I mess around here a bit with the weight, but don’t follow a progression. If I get 15 in my first set and at least 10 in my third, I’ll go up next workout. If I fail to get 10 in my third, I back off 10% the next workout.

Rest 2 minutes between sets.

  • Standing Lateral Raise: 20 x max, max, max

I do these to burn out my shoulders. Ends up being between 15 – 25 reps. I could go heavier, but I focus on form and getting that burn. Not trying to hit weight here.

Rest 1 minute between sets.

  • Close Grip Bench Press: 125 x max, max, max

I bounce back and forth with weight here too, aiming for a minimum of 10 and a max of 15, as in if I get 15 on my first set and at least 10 on my third, I’ll go up. I’m usually oscillating between 125 – 140 pounds.

Rest 1.5 minutes between sets.

  • Neck

I have one of those neck harness things. I hang 30 pounds from it and do 1 set max reps. When I get 60 reps, I go up.  I haven’t been doing these long. I started at 20 pounds a few months ago and I’m at 30 pounds now. I got 55 reps last workout, so I’ll probably be going up soonish. Yes, I have a pencil neek, and yes, that’s why I do these.

I finish every workout with an ab exercise done for max reps. I do 1 of these 3: legs up crunches, hanging leg raises, or lying leg raises (reverse crunch).

Tuesday/Friday: Back, Biceps

Hang on the pull-up bar a few times to stretch after my general warm-up.

  • Yates Row: 95 x 10, 135 x 10, 155 x 15, max (to 15), max (to 15)

If I get 15 reps in all three top sets I go up 2.5 pounds for the next workout. If I don’t get at least 10 reps on all 3 top sets, I drop weight by 10% for the next workout.

Rest 1 minute between warm up sets and 3 minutes for working sets

  • Seated Rows: 95 x 10, 125 x 10, 140 x 15, max (to 15), max  (to 15)

If I get 15 reps in all three top sets I go up 2.5 pounds for the next workout. If I don’t get at least 10 reps on all 3 top sets, I drop weight by 10% for the next workout.

Rest 2 minutes between sets.

  • Chins: max, max, max

I finish with 3 sets of max reps body weight chins.

Rest 2 minutes minutes between sets.

  • Cable Curls: 45 x max, max, max

Ouchie boo-boo, these burn. Slow up, hold, slow down. I don’t usually change weight here.

Rest 1 minute between sets.

  • Dumbbell concentration curls: 25 x 12, 11, 10

Seated, 1-arm, dumbbell concentration curls, the one where you rest your elbow on the inside of your leg. You can make almost any weight feel heavy by going nice and slow and holding that top contraction for a second or two. That’s what I do here – slow up, slow down, hold the top, and make it burn.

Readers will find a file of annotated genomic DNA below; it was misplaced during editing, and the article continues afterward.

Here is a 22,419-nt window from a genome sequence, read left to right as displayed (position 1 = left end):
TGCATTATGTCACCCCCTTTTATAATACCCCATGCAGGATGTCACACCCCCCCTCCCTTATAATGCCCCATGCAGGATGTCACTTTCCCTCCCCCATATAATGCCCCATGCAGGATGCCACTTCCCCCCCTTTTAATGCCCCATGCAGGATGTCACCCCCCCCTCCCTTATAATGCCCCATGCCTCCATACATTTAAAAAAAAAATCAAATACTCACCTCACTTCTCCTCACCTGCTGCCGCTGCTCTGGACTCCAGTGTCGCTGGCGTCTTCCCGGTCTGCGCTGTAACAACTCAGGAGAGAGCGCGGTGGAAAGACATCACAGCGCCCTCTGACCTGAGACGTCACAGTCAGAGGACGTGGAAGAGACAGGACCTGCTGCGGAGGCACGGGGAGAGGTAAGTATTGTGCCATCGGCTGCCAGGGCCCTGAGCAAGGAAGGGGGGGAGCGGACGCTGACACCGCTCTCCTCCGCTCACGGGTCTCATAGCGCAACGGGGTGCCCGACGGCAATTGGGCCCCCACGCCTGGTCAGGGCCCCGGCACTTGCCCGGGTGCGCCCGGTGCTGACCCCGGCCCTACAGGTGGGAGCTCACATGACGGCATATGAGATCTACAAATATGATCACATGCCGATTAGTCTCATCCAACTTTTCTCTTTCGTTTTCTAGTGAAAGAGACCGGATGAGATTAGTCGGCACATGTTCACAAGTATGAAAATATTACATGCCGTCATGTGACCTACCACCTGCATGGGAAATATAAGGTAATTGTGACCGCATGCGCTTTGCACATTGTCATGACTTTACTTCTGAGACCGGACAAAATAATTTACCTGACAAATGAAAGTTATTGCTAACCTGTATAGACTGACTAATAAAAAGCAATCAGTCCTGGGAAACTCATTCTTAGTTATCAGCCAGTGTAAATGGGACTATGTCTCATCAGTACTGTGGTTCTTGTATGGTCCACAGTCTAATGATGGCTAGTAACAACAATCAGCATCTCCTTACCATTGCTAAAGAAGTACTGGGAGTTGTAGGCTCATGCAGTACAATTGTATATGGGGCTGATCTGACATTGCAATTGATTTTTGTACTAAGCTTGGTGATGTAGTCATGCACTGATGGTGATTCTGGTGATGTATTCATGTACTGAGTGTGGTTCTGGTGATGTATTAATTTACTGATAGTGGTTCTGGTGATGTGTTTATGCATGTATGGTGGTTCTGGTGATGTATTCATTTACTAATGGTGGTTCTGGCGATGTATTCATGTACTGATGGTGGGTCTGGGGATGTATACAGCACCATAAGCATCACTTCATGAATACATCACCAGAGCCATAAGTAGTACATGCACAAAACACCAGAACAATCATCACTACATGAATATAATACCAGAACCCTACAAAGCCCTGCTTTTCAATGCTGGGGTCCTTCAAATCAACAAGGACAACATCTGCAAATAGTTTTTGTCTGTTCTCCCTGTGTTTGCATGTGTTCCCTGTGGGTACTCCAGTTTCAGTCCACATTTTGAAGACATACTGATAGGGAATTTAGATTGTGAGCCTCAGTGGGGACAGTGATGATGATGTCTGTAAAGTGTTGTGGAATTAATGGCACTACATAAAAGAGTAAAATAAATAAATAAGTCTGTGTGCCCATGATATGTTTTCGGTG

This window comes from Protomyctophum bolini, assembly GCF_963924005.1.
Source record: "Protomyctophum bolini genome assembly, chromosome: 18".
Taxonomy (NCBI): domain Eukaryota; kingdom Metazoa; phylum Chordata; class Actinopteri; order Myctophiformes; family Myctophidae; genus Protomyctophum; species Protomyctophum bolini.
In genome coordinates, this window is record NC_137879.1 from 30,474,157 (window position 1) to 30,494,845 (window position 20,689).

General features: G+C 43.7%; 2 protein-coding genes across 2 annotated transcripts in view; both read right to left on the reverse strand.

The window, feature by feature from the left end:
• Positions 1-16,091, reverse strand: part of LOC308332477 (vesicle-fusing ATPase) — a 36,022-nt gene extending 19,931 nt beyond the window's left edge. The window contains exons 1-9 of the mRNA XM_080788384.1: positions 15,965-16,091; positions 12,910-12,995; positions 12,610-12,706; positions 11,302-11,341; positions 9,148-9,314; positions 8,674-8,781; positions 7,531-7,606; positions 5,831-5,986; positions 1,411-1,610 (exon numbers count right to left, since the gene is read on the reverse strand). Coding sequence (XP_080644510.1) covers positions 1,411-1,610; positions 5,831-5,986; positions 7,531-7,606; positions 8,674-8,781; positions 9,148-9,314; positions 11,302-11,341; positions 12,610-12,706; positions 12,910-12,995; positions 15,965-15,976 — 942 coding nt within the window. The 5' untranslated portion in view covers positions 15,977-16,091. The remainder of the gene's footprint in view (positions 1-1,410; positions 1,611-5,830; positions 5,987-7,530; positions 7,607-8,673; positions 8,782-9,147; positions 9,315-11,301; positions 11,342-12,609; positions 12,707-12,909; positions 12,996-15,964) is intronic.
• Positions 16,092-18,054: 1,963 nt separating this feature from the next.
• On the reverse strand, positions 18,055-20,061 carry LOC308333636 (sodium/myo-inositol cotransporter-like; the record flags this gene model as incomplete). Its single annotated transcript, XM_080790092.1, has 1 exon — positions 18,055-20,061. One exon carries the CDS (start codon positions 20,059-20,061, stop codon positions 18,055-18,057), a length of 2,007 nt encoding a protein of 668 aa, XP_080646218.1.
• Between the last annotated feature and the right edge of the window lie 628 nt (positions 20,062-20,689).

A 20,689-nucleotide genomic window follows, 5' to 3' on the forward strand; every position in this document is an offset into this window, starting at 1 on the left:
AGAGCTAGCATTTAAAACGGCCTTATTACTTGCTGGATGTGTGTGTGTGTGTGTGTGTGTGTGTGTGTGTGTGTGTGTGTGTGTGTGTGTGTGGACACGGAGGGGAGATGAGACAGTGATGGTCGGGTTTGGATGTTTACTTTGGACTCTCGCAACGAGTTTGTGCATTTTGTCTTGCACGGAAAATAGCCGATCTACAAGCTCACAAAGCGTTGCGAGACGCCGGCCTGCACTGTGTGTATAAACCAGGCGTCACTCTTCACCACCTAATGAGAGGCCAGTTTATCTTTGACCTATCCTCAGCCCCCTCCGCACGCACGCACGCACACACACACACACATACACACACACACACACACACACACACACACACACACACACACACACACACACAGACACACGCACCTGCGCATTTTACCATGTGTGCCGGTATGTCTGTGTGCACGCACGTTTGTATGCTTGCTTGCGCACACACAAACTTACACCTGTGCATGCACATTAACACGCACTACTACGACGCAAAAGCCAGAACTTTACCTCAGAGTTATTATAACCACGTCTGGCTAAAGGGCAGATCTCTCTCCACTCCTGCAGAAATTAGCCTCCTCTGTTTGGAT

If I have gas left in the tank after hitting the rep number, I do them slower next time.

No rest here, just back and forth between arms for 3 sets with each arm.

Finish with an ab exercise per Mon/Wed workout. No neck today.

Wednesday: Legs

Make sure you get a good warm up here, but don’t tire out your legs. Avoid things like burpees and do body weight squats as your first “weighted” warm up. One of the warm-ups I do is to lay on my back on a bench, legs pointed at the ceiling, and flutter kick to warm up my knees for 30 – 60 seconds. This is the last warm-up I do before moving to squats.

  • Squats: body weight x 10, bar x 10, 95 x 10, 135 x 10, 165 x 8, 195 x 6, 225 x 5, 5, 5

Rest 1 minutes between warm-up sets and 3 minutes between working sets. I used to do low bar squats, but due to bar issues I’ve moved the bar higher. This has made it a bit easier on my back, but I can’t do as much weight. Nor do I try to.

If I get 5 reps on all three top sets, I’ll go up 5 pounds. I find when I get to 250, my back starts bothering me, and I drop back to 225. So I end up just working from 225 – 250 back and forth. Occasionally I’ll step out and do 1-2 reps at 275 or so just because, but that’s not part of my regular workout.

  • Dead Lifts: 135 x 5, 255 x 5, 5, 5

I do dead lifts as an accessory. I don’t increase weight here, just the same weight and reps every time. I dead lift sumo style, having switched over from traditional after a bad back injury (ruptured disc) a few years ago.

  • Straight-leg Dead Lift: 135 x 15, 15, 15

Gotta work those hammies direct. I do these accessory style with 2 minutes between sets and keep weight the same.

Wednesday: Dead Lift Variant

If you want to get stronger in your dead lift, then do it first using a linear progression scheme. It might look like:

  • Dead Lift: 95 x 10, 135 x 10, 165 x 8, 195 x 6, 225 x 5, 275 x 5, 315 x 5, 5, 5

Rest 1 minute between warm-up sets and 3 minutes between working sets.

If you get 5 reps on the top sets, go up 5 pounds. If you fail to get 5 reps on all 3 top sets 2 workouts in a row, reset by dropping top weight by 10%.

  • Squats: 135 x 5, 185 x 5, 5, 5

Use squats as your accessory. Pick a top weight where you can get 3 sets of 5 reps without too much difficulty, say like 60% effort. You can go heavier if you want, but don’t go below 5 reps.

  • Straight-leg Dead Lift: 135 x 15, 15, 15

Same as regular leg day.